Last Updated on
Laura Dolgy (see bio below)
If you’re prone to eczema then you’ve probably spent countless hours researching the best remedies for quick and effective relief. Unfortunately, not every trick and tip on the Internet works, but we’re here to break down the top 10 natural remedies for eczema that can be tried today with items you can probably find in your home.
Please keep in mind that although these tips can help remedy eczema, we are in no way medical professionals. If you’re experiencing severe eczema symptoms like fever or an infection, it is best to seek medical advice immediately.
Ready to get started on these remedies for eczema? Here they are:
1. Coconut Oil
In order to keep skin moisturized and less prone to dryness and cracking, applying coconut oil to your eczema can work wonders. It’s naturally antibacterial too, so it can help prevent infections. Keep in mind that the most natural and organic coconut oils for eczema will yield the best results. You can also use a natural soap bar that uses coconut oil such as our Emily Skin Soothers soap for eczema.
If you’ve never heard of acupressure, then you should know that it’s considered one of the best remedies for eczema. This alternative technique is similar to acupuncture in the sense that pressure is applied to different body pressure points to clear blockages. To get started on acupressure, check out our post: How to Use Acupressure for Eczema: A Home Remedy for Itchy Skin. It’s really quite simple to do yourself and you can start right now!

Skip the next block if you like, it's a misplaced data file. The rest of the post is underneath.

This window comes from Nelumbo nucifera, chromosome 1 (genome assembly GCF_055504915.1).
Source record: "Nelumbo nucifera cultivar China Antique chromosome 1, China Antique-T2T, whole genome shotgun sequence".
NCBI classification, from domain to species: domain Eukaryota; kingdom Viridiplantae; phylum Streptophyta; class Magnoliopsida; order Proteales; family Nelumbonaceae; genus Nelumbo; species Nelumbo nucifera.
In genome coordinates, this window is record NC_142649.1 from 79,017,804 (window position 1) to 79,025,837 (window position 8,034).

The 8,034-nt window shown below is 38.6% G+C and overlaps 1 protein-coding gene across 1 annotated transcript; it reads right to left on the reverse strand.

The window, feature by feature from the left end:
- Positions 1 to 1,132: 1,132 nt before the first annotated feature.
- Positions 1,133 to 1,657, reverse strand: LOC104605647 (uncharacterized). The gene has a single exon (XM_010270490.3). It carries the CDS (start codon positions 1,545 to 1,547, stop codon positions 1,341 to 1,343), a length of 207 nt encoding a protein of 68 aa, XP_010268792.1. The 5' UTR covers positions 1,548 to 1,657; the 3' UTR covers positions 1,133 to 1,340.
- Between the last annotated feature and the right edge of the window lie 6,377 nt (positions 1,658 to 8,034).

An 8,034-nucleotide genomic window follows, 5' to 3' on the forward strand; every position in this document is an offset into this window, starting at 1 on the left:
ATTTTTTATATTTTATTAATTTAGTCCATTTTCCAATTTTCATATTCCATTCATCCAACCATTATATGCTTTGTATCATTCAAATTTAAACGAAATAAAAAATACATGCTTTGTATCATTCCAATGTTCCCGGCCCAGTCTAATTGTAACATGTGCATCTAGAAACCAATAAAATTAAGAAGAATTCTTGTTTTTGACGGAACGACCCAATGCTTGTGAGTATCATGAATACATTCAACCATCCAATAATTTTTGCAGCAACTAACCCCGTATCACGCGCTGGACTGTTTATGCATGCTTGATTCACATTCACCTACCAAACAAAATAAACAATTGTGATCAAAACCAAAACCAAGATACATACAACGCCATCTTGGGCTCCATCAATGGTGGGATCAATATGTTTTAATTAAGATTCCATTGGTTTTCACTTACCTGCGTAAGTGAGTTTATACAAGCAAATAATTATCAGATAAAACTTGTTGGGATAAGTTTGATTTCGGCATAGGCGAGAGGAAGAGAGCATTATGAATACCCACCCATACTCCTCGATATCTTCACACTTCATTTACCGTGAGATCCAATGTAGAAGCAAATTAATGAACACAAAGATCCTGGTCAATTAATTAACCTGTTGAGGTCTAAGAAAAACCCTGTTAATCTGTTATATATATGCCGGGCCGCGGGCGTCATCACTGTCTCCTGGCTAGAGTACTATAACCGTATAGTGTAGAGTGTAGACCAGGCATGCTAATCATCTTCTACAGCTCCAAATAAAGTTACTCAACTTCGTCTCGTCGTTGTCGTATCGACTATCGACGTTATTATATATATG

3. Elimination Diet
Many of us don’t realize that what we put into our bodies sometimes cause the most issues externally. If you haven’t already tried an elimination diet as a natural remedy for eczema, you might want to give it a try. The Eczema Cure is a great ebook based on eliminating common trigger foods and adding gut healing foods. I personally had great success with reducing my son’s eczema through this elimination diet and years later we were able to cut out the remaining minor eczema with the Auto Immune Paleo diet. Another approach can be found in The Eczema Diet by Karen Fischer which discusses how to heal your skin through simple dietary changes and daily skincare and is based on improving liver function and maintaining the right balance of acid to alkaline food intake.
4. Apple Cider Vinegar
For years, doctors have recommended that eczema sufferers take bleach baths to fight topical bacteria and heal their eczema. Not only are bleach baths toxic, yet they can cause some serious abrasions to skin that is already sensitive. A healthy bleach bath alternative is apple cider vinegar. Start with one cup of apple cider vinegar and pour it in your bath, so that it becomes diluted (you can increase the amount by 4-5 cups, yet you want to make sure it’s not irritating your skin). Soak for 10 minutes, then rinse. If you’re experiencing flare-ups, this is something you can do nightly, but make sure to decrease baths to 1-2 times per week to properly heal skin and prevent further outbreaks.
5. Aloe Vera